View From a Height
Commentary from the Mile High City
Thursday, February 05, 2004

Southern Strategy 

George Will notes that the Republican competitiveness in the South, marking the party's emergence as a national party, began to rise with Eisenhower, not Goldwater or Nixon.

The legend is that the Civil Rights Act and the Voting Rights Act, pushed by two Democratic Presidents, finally forced the regnant Dixiecrats out of the party, into supported Wallace and eventually Nixon and Reagan. This is largely based on a possibly apocryphal story about Lyndon Johnson, signing those bills, remarking that he had "doomed the Democratic Party in the South for a generation."

Gerard Alexander of the University of Virginia notes that Eisenhower was popular in the South long before the racial turmoil of the 60s.

States representing more than half the Southern electoral votes have been, Alexander notes, "consistently in play" since 1952. That was before the Goldwater candidacy, before school busing and at a time when congressional Republicans were stronger supporters than Democrats were of civil rights bills. A higher proportion of Republican than Democratic senators voted for the 1964 and 1965 civil rights bills, and in 1968 whites in the Deep South preferred George Wallace to Nixon.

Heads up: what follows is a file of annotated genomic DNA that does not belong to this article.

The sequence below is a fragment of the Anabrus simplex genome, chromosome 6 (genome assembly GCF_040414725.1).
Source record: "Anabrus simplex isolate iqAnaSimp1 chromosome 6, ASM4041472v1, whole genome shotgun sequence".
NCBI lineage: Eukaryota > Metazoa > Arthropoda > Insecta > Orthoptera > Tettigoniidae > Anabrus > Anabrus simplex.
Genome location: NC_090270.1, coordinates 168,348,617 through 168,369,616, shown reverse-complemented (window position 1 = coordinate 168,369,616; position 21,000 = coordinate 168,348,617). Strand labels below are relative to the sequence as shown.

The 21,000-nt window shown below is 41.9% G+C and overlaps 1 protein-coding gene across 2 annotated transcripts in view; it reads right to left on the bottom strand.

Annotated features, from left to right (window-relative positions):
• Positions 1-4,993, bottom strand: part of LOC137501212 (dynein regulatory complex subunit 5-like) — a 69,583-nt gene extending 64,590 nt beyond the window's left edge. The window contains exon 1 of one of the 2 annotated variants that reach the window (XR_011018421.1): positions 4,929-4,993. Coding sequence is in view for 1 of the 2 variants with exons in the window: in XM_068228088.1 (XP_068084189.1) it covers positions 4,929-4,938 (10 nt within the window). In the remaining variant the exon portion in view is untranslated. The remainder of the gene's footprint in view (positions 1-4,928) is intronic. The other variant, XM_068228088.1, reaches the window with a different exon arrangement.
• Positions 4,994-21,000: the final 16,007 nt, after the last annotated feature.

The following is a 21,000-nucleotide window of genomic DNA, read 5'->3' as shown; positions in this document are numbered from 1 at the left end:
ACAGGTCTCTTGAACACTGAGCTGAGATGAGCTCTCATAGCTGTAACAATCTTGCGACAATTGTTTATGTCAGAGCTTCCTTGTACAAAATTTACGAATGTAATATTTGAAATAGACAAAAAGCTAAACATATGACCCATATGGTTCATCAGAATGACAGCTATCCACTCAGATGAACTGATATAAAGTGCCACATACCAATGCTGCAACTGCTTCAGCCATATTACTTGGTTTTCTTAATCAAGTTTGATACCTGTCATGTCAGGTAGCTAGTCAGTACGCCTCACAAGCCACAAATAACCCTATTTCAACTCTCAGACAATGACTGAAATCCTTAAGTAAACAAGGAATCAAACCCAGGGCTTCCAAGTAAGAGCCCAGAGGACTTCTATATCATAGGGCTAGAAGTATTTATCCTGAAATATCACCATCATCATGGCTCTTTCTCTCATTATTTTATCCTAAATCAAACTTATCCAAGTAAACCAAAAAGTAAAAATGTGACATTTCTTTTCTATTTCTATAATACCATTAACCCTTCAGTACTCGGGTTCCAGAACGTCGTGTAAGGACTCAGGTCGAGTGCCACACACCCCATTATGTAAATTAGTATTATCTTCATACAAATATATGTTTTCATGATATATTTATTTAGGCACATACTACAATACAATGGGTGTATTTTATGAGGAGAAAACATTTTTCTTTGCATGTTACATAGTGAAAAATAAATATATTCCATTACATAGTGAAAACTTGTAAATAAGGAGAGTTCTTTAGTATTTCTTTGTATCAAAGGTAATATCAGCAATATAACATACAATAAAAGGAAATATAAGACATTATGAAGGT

Beginning in the 1950s, millions of Midwesterners and Northeasterners moved to the South. But, Alexander says, instead of voting Democratic, they voted Republican "at higher rates than native whites." Even today, "identification with the GOP is stronger among the South's younger rather than older white voters." Republican strength has been highest among persons young, suburban, middle class, educated, non-Southern in origin and concentrated in the least "Southern" high-growth areas.

Sen. Zell Miller knows what he's talking about. If the Democrats want to start winning again in the South, they need to stop chastising people there about "God, guns, and gays."

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